Monday, May 23, 2016
10:30 - 12:00

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10:30 - 10:45: / 308 TEMPORAL VARIATION IN FLOW ALTERATION OF INTERMITTENT AND PERENNIAL STREAMS IN THE INTERIOR HIGHLANDS

5/23/2016  |   10:30 - 10:45   |  308

TEMPORAL VARIATION IN FLOW ALTERATION OF INTERMITTENT AND PERENNIAL STREAMS IN THE INTERIOR HIGHLANDS Hydrologic alteration is an important issue affecting stream ecosystems globally. Effects of flow alteration are likely to vary temporally and to be flow regime dependent. We examined flow alteration in seven natural flow regimes of the Interior Highlands, USA: Groundwater Stable, Groundwater, Groundwater Flashy, Perennial Runoff, Runoff Flashy, Intermittent Runoff and Intermittent Flashy. We estimated flow alteration (observed/expected) at 175 sites with U.S. Geological Survey stream gages for each of 171 hydrologic metrics in the categories of magnitude, frequency, duration, timing and rate of change. Temporal variation in flow alteration was examined and related to factors such as climate change. Flow alteration patterns in flow regimes will be compared with a focus on intermittent versus perennial streams. Preliminary results show that reductions in flow are more common than flow increases and significant reductions in flow are more common in intermittent than perennial streams. Altered hydrology is likely to affect ecosystem structure and function of intermittent streams and may influence the vital role these streams play in material transport and biological connectivity.

Daniel Magoulick (Primary Presenter/Author), Arkansas Cooperative Fish and Wildlife Research Unit, University of Arkansas, danmag@uark.edu;


Doug Leasure ( Co-Presenter/Co-Author), University of Georgia, doug.leasure@gmail.com;


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10:45 - 11:00: / 308 CAN STREAM GAGE DATA PREDICT LARGE-SCALE DRYING PATTERNS IN INTERMITTENT RIVER NETWORKS? AN ANALYSIS USING LONG-TERM WET/DRY MAPPING DATA FROM 3 RIVERS

5/23/2016  |   10:45 - 11:00   |  308

CAN STREAM GAGE DATA PREDICT LARGE-SCALE DRYING PATTERNS IN INTERMITTENT RIVER NETWORKS? AN ANALYSIS USING LONG-TERM WET/DRY MAPPING DATA FROM 3 RIVERS Streamflow data is continuously collected at specific points in intermittent rivers all over the globe, but characterization of river drying patterns within a river network over large spatiotemporal scales remains a challenge. Here we investigate the potential for continuously collected discharge data collected at a single stream gage within an intermittent river to predict spatial drying patterns. We use long-term wet/dry mapping data sets from three different intermittent rivers to calculate several metrics of spatial drying patterns. We obtained streamflow data from USGS stream gages within the mapped reaches in each river, and from these data we generated a suite of standard streamflow metrics used to characterize hydrographs. We used a model selection approach to evaluate the relationship between streamflow and drying metrics. We found that streamflow metrics that describe low-flow conditions over short time spans in the 180-day period prior to wet/dry mapping could reasonably approximate spatial drying metrics (R2 = 0.45-0.75). These results indicate that continuous streamflow data collected within an intermittent river could provide useful surrogate metrics for spatial drying patterns within the river network.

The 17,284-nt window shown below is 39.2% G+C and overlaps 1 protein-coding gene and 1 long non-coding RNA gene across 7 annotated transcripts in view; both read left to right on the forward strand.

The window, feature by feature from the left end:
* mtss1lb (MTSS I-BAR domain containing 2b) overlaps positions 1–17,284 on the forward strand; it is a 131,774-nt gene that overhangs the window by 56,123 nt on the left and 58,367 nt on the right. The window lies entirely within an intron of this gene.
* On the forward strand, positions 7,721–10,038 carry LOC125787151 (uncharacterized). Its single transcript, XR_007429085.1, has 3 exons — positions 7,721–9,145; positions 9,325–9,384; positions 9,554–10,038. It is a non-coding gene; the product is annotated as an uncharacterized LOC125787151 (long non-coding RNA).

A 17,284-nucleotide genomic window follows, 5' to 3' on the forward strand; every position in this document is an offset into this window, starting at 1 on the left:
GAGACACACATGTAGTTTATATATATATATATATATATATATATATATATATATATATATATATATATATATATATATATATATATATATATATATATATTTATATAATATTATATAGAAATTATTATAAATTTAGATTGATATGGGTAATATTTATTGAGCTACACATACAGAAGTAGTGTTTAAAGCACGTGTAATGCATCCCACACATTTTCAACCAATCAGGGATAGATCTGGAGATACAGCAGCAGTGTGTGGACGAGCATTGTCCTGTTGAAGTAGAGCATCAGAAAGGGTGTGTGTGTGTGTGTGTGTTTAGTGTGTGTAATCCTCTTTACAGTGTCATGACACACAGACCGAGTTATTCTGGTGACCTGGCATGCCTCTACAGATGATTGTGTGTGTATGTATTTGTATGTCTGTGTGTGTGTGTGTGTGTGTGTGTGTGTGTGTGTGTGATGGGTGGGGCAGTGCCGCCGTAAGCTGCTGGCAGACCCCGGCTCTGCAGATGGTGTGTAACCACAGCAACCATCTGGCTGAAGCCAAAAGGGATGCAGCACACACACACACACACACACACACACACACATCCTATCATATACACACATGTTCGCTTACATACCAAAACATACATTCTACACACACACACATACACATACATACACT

Daniel Allen (Primary Presenter/Author), University of Oklahoma, dcallen@ou.edu;


Katie Costigan ( Co-Presenter/Co-Author), University of Louisiana Lafayette, costigan@louisiana.edu;


Darin Kopp ( Co-Presenter/Co-Author), University of Oklahoma, darinkopp@gmail.com;


Thibault Datry ( Co-Presenter/Co-Author), IRSTEA/IRD, France, Thibault.datry@irstea.fr;